- Ketosis, especially in combination with high blood sugar levels, or when someone is first in ketosis at the start of a ketogenic diet
- Damage to the kidney, either from disease, infection, or a physical injury
- Sickle cell disease
- Liver disease
- An overactive bladder
- An enlarged prostate or other prostate issues (in males)
- Urinary tract infection (UTI)
- Certain prescription drugs
At its most benign, polyuria can also be a result of simply drinking a large amount of liquid, though in these cases, it will go away when your liquid intake returns to normal.
Why does diabetes cause polyuria?
Diabetes, most often undiagnosed diabetes, causes polyuria due to high blood sugar levels.
When the body either doesn’t have enough insulin or has no insulin in the bloodstream, cells cannot digest glucose from the food that’s eaten. When that glucose spills over into the bloodstream, it creates high blood sugar levels.
When blood sugar levels remain high, your kidneys produce more urine to try to flush the extra glucose from the body.
This cycle also causes the classic diabetes symptom of excess thirst; since people with undiagnosed diabetes are urinating so much, the brain tells the body to drink more in order to replace all the fluids being lost.
This can be a dangerous cycle if someone’s blood sugar levels do not come down quickly. If you’re struggling with both excess thirst and excess urination and you do not have diagnosed diabetes, call your doctor immediately.
If you’re experiencing both excess urination and excess thirst and have diagnosed diabetes, check your blood sugar immediately and check for ketones.
If your blood sugar is dangerously high and you have moderate or high ketones, call your doctor immediately.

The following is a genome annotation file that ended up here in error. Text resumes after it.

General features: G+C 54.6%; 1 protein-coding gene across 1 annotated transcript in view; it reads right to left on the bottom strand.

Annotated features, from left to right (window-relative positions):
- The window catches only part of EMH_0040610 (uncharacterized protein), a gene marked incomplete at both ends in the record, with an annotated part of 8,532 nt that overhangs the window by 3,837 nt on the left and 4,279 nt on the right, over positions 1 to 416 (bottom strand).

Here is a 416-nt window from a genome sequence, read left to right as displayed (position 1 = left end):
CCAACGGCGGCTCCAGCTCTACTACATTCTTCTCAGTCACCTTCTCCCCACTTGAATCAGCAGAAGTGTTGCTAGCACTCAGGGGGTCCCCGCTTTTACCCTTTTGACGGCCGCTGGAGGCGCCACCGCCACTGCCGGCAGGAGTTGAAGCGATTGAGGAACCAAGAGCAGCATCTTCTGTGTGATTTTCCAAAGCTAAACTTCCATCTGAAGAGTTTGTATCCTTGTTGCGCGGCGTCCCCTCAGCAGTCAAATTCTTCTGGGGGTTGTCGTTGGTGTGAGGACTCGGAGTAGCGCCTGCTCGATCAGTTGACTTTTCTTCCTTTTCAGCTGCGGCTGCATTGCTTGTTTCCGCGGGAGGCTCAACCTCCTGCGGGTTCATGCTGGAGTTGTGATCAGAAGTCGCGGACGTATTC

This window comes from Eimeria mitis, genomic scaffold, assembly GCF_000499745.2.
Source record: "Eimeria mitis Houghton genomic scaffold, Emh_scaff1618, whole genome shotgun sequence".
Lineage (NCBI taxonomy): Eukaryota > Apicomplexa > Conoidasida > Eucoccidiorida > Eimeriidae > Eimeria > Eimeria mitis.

Having diabetes by itself does not cause polyuria; high blood sugars do. If you have high blood sugar levels and are urinating more than normal, once you take insulin (or any other prescribed diabetes medication), and your blood sugar levels come back down to normal, polyuria will typically go away.
Polyuria is a condition in which the body produces an excessive amount of urine. It is actually a symptom of many different conditions, including undiagnosed diabetes, high blood sugar levels in diagnosed diabetes, diabetic ketoacidosis, pregnancy, a kidney infection, urinary tract infection, or even prostate issues.
The typical person urinates no more than 2 liters per day, and usually between 6-8 times per day. However, someone with polyuria may urinate over 15 liters per day, and many times throughout both the day and night.
If you are experiencing the symptoms of polyuria, including an increased amount of urine (with no underlying cause like excess water or coffee intake), increased frequency of urination, feeling the need to use the bathroom all the time, or getting up multiple times throughout the night to use the bathroom, you may want to talk with your doctor about your symptoms.
Diabetes is a common cause of polyuria due to untreated high blood sugar levels in the bloodstream. When the body lacks insulin, blood glucose goes up, and the kidneys produce more urine to try and flush the body of the excessive sugar.
This can quickly lead to dehydration and another classic diabetes symptom, excessive thirst.
If you suspect you have undiagnosed diabetes, or you have diagnosed diabetes and are experiencing these symptoms, check your blood sugar right away, and ideally, check for ketones as well.
If blood sugar levels are not brought back down into a normal range, diabetic ketoacidosis (DKA) can develop, which can be potentially life-threatening.